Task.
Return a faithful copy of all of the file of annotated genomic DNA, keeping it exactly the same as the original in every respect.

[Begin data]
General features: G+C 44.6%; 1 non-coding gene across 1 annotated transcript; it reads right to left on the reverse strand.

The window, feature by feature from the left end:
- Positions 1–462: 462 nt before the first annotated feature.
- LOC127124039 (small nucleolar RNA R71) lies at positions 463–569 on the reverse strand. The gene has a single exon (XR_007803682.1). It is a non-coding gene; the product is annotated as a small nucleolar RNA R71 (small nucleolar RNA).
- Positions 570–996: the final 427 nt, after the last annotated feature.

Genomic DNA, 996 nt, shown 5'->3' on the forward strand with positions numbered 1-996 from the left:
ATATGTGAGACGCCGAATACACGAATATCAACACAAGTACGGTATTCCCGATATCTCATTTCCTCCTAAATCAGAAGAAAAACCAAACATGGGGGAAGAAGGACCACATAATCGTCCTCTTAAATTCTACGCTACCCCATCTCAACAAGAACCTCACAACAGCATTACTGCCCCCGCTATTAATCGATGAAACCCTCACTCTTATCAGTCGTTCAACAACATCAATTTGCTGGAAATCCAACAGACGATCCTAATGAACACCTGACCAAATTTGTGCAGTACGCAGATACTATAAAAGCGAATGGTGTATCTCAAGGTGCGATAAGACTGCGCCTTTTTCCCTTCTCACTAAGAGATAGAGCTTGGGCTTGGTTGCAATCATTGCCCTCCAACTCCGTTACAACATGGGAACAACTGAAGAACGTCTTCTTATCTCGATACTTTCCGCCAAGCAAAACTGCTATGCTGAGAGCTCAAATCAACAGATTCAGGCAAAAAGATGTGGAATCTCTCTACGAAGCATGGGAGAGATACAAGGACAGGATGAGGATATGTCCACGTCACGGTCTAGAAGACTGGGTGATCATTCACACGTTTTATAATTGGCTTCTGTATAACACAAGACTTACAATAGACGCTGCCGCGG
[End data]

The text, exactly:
General features: G+C 44.6%; 1 non-coding gene across 1 annotated transcript; it reads right to left on the reverse strand.

The window, feature by feature from the left end:
- Positions 1–462: 462 nt before the first annotated feature.
- LOC127124039 (small nucleolar RNA R71) lies at positions 463–569 on the reverse strand. The gene has a single exon (XR_007803682.1). It is a non-coding gene; the product is annotated as a small nucleolar RNA R71 (small nucleolar RNA).
- Positions 570–996: the final 427 nt, after the last annotated feature.

Genomic DNA, 996 nt, shown 5'->3' on the forward strand with positions numbered 1-996 from the left:
ATATGTGAGACGCCGAATACACGAATATCAACACAAGTACGGTATTCCCGATATCTCATTTCCTCCTAAATCAGAAGAAAAACCAAACATGGGGGAAGAAGGACCACATAATCGTCCTCTTAAATTCTACGCTACCCCATCTCAACAAGAACCTCACAACAGCATTACTGCCCCCGCTATTAATCGATGAAACCCTCACTCTTATCAGTCGTTCAACAACATCAATTTGCTGGAAATCCAACAGACGATCCTAATGAACACCTGACCAAATTTGTGCAGTACGCAGATACTATAAAAGCGAATGGTGTATCTCAAGGTGCGATAAGACTGCGCCTTTTTCCCTTCTCACTAAGAGATAGAGCTTGGGCTTGGTTGCAATCATTGCCCTCCAACTCCGTTACAACATGGGAACAACTGAAGAACGTCTTCTTATCTCGATACTTTCCGCCAAGCAAAACTGCTATGCTGAGAGCTCAAATCAACAGATTCAGGCAAAAAGATGTGGAATCTCTCTACGAAGCATGGGAGAGATACAAGGACAGGATGAGGATATGTCCACGTCACGGTCTAGAAGACTGGGTGATCATTCACACGTTTTATAATTGGCTTCTGTATAACACAAGACTTACAATAGACGCTGCCGCGG